I've been researching literature on satisfaction surveys of late in hopes of developing one that we can use in our centers. One book I've been referencing is "If Disney Ran Your Hospital - 9 1/2 Things You Would Do Differently" by Fred Lee. Which, by the way, was recently awarded the "book of the year" award by the ACHE (American College of Healthcare Executives). It is definitely an interesting read if you work in a medical environment. I'd like to speak about many issues it discusses but, today I'll keep it to satisfaction surveys.
Most satisfaction surveys have scales from 1 to 5. With 1 being poor and 5 being excellent. When results are tabulated, the majority of institutions consider a 3 or above as a successfully satisfied customer. What is interesting about Disney's model is how they report the results of their surveys. Their surveys list responses basically on a scale of 1 to 5 like most others. But where they differ is that they only consider a response of 5 as a success. When their results are reported it may read that only 70% of their customers replied with a rating of 5. Why track only 5's and not 4's (very good) you may ask? Because to quote Fred Lee, "they are not measuring customer satisfaction; they are measuring customer loyalty." Interesting, huh?
To receive a 5 a customer must have an experience, a story. Without an experience or story a customer may be just merely satisfied because their expectations were met. But if their expectations where exceeded then there is an experience or story behind it and because of that you've likely gained a loyal customer. I could delve much further but, you can begin to see the premise of the book. That Disney's success stems from customer loyalty and believe it or not the same principles can be applied to the healthcare field.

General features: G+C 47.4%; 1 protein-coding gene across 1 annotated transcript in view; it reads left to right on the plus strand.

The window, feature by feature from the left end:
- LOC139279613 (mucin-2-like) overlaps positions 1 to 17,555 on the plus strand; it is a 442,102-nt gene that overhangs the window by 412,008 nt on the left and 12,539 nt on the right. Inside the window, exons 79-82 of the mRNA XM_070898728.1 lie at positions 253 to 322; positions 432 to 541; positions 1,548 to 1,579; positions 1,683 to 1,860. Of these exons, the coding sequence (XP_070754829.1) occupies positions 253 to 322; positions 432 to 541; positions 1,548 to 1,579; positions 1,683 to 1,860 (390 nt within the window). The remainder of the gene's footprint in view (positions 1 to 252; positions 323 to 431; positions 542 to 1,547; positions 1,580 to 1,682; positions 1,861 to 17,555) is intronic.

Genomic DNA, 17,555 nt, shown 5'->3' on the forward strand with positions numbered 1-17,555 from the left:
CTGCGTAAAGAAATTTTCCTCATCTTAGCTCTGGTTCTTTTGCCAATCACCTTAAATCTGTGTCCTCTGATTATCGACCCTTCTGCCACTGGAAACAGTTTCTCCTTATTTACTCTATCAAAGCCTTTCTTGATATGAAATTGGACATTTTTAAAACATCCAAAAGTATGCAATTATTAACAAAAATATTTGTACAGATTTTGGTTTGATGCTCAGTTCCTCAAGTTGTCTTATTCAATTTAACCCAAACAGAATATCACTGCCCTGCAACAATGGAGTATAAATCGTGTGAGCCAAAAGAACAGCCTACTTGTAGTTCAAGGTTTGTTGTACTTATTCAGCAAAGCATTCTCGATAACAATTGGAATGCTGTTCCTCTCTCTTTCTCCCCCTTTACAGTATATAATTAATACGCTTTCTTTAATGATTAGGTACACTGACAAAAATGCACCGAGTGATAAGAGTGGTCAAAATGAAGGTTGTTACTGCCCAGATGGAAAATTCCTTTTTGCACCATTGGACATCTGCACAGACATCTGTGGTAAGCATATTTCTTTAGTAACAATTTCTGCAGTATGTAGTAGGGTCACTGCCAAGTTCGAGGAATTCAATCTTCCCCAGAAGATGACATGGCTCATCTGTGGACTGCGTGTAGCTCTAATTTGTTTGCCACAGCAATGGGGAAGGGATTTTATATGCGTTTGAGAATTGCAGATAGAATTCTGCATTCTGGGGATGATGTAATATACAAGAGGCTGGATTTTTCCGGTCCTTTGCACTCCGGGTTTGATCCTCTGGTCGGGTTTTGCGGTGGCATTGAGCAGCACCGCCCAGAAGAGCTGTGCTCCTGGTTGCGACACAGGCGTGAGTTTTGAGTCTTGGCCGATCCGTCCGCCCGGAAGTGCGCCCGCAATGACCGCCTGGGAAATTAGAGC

On a side note, although I'm not a Disney fan, I had a 5 level experience with our stay at one of their resorts a couple of years ago. We stayed at the Wilderness Lodge and it was well worth it. But what definitely assisted in making the trip a success was this website, Tour Guide Mike. If your planning a trip to Disney this is the ticket. I highly recommend it.
Back to building a good satisfaction survey. Below are some of the top 10 drivers of patient satisfaction according to Press, Ganey (August 03) and Gallup (1999).
1. How well staff worked together to care for you
2. Overall cheerfulness of the hospital
3. Response to concerns/complaints made during your stay/procedure
4. Amount of attention paid to your personal and special needs
5. Staff responded with care and compassion
6. Staff advised you there were going to be delays
What's interesting to note is none of these speak to the offerings of the latest technology or procedures. Lee's rationale for this is that patients expect hospitals to offer the same technology, procedures, and services. What they are most concerned about is their experience while they are there.
The most interesting one I find above is number 6. How many times have you sit in a doctor's office for an hour without one iota of why you're having to wait. In our centers we make it a practice to inform the patient of the actual reason for the delay. We've found that if informed the patients are very appreciative and much more patient.
Needless to say, after consulting this reference and others my own ideas for survey questions paled in comparison. I'm going to try a few of these questions and await the results. And by the way, we're only going to report 5's.